The 2019 NSW Aboriginal Woman of the Year is Trangie's very own Associate Professor Faye McMillan.
A proud Wiradjuri woman, Dr McMillan was one of seven award recipients at the NSW Women of the Year awards in Sydney.
She's had an impressive career focused on Indigenous health, is an inaugural Atlantic Fellow, and a founding member of Indigenous Allied Health Australia.
Dr McMillan said it was "surreal" to have received the award, but thanks the community of Trangie for helping her become who she is today.
"I didn't expect it at all … I honestly didn't think I had a chance in hell," Dr McMillan said.
"I'm so proud of where I come from and I know a small community built me.
"I'm still a member of the Lands council out there, I dial in for meetings, because whilst I don't live there I'm passionate about making sure that future generations grow up in a community that was very influential to me."
Dr McMillan is also the Australia's first Aboriginal pharmacist, graduating in 2001. She said one of her main passion lies in the recruitment and retention of Aboriginal and Torres Strait Islander people into allied health professions.
"Aboriginal and Torres Strait Islander people are underrepresented in health and particularly in allied health," she said.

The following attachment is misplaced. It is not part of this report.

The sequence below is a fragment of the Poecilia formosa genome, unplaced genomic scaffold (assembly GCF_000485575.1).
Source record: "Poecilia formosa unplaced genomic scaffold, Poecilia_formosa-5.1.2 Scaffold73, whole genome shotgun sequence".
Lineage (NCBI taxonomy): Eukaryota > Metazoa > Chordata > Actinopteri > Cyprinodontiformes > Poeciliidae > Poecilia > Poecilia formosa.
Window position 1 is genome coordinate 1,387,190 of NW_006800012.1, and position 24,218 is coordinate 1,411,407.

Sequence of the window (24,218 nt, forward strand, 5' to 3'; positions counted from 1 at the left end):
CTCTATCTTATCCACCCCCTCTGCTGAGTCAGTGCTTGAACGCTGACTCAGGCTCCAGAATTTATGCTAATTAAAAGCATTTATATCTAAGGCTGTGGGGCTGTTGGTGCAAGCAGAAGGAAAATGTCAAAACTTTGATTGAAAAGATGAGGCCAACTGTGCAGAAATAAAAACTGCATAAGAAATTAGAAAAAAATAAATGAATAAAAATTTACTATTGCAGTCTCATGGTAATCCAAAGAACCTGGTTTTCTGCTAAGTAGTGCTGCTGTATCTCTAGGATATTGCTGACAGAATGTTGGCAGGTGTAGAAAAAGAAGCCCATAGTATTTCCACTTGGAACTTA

"Over the previous decades we've seen a push for more Indigenous doctors and Indigenous nurses, but what we need is almost everything in the health sector.
For Dr McMillan it's important to encourage people to pursue and value any role within the health system.
"You can be a doctor if you want to be, in my case I wanted to be a pharmacist and the general conversation was you're smart enough to be a pharmacist, why don't you be a doctor," Dr McMillan said.
"I didn't want to be a doctor I wanted to be a pharmacist. So I think we've got to show value everywhere."
She said it's also important that everyone has access to a high standard of health services, no matter your location.
"My passion for health is that everybody needs it, we all need to be healthy and that's more than just physical health."
"I think that's why I'm drawn to the mental health, in that it plays such a crucial role in individuals, families and communities and if we can allow people to flourish and be the best version of themselves that they can be then society is a much nicer place and we're kinder and gentler to each other.
"I know I'm a country girl at heart and live in the country because that resonates with me, but I also know we need health professionals in regional, rural and remote areas of this country because everybody deserves to have a high standard of health and you should have health services even if you live in the country."